FORT MYERS, Fla. — The umpires were busy during Thursday’s spring training game between the Boston Red Sox and Minnesota Twins.
The umpires needed to review Mike Napoli’s deep foul ball in the top of the sixth inning to make sure it wasn’t a home run. Then, in the bottom of the sixth inning, Red Sox manager John Farrell called for his first challenge under the new expanded replay system after a close call at first base.
“Not real good,” Farrell joked when asked his first impression of the new system. “I lost a challenge.”
Farrell indeed lost Thursday’s challenge. He called for the challenge when Twins shortstop Danny Santana grounded into what the manager thought was a 4-6-3, inning-ending double play. Santana was ruled safe at first base, and Farrell disputed the call, which was upheld upon further review.
“More than anything, it was the first time we challenged something,” Farrell said. “While the setup isn’t the same as we’ll have during the regular season — with no ability to review (the play) ourselves (on video) prior to asking for the challenge — it’s there, and we chose to use it.”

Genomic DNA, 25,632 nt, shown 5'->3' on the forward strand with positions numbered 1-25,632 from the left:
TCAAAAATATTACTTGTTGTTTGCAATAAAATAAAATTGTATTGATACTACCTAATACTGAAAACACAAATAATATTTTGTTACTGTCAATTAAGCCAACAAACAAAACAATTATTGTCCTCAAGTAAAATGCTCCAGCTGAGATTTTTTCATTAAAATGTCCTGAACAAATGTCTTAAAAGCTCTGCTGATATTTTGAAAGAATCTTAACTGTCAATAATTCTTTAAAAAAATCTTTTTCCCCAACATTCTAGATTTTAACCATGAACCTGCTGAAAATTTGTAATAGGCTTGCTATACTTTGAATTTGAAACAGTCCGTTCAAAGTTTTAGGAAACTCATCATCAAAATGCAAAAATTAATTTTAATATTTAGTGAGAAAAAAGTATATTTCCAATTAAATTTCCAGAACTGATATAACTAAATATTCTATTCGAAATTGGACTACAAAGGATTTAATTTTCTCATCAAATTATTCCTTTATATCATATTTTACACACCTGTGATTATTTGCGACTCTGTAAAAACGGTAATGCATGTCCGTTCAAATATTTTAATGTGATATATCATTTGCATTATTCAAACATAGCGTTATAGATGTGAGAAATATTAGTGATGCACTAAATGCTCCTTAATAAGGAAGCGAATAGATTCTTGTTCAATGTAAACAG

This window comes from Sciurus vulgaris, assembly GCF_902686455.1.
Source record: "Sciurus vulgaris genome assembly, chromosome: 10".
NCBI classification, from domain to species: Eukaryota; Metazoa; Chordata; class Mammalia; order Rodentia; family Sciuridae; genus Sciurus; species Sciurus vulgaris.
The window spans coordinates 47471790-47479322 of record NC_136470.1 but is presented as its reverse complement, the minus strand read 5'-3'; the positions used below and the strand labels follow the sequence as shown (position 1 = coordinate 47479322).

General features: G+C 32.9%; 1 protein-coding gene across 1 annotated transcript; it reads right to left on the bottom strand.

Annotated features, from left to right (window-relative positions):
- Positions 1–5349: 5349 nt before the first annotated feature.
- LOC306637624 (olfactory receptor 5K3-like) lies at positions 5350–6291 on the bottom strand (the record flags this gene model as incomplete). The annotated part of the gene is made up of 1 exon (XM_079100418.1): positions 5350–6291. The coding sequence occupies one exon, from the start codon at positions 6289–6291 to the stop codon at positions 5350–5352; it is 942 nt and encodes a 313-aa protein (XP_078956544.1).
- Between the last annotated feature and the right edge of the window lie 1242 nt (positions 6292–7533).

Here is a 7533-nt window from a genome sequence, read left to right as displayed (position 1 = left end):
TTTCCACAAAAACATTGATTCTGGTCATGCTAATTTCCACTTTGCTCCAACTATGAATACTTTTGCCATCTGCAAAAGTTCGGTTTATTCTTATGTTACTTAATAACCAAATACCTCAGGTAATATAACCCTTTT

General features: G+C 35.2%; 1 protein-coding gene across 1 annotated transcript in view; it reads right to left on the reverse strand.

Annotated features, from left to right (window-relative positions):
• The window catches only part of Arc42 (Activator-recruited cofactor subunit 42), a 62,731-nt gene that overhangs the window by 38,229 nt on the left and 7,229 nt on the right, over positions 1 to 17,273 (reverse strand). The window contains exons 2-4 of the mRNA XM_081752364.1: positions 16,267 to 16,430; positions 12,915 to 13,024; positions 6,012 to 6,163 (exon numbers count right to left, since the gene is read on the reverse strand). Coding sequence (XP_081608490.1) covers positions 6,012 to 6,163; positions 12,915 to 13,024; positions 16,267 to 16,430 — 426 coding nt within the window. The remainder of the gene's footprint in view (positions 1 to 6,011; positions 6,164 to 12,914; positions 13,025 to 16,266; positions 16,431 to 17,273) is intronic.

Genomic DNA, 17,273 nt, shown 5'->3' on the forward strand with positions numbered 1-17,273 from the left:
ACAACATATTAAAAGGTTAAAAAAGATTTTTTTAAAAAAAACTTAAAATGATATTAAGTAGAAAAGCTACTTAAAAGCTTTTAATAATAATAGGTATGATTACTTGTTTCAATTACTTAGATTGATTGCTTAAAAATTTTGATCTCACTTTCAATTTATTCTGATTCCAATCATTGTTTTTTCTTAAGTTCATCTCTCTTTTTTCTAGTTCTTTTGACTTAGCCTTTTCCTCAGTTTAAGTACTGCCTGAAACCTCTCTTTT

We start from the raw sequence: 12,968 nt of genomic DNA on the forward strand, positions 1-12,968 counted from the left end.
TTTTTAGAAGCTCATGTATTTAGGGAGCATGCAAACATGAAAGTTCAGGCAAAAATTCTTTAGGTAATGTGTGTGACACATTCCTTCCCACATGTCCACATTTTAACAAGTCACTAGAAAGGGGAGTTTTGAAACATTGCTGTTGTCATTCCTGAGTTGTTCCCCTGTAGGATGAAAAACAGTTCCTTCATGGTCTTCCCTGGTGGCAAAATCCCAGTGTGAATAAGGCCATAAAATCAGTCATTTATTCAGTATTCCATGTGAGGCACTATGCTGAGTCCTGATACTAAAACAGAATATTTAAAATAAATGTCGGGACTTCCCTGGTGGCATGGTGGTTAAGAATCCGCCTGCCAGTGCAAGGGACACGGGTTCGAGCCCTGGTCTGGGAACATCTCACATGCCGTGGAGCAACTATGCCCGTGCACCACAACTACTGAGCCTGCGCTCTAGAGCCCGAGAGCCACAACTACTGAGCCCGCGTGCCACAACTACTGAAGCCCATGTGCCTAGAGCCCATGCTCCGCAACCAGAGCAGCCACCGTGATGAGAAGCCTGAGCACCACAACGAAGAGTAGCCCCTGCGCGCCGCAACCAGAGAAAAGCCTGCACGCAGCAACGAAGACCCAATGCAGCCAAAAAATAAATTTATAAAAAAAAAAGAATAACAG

Farrell has long been an advocate of expanded replay. Farrell said several times last season that getting calls correct is paramount despite outside criticism from those arguing expanded replay takes away from baseball’s human element.
One particular element that might fall by the wayside now that Major League Baseball has implemented expanded replay is arguing with the umpire. Since managers can challenge plays — one in the first six innings (two if the manager’s first challenge is successful) — skippers might have a little less beef moving forward, although even the boys in blue still are working to get a firm handle on the new system.
“I think this is something that they’re getting accustomed to,” Farrell said after Tuesday’s game, which the Red Sox won 4-3. “It’s going to take a lot of the confrontation out of things that you’ve got this to go to. We’ll see how that unfolds going forward.”
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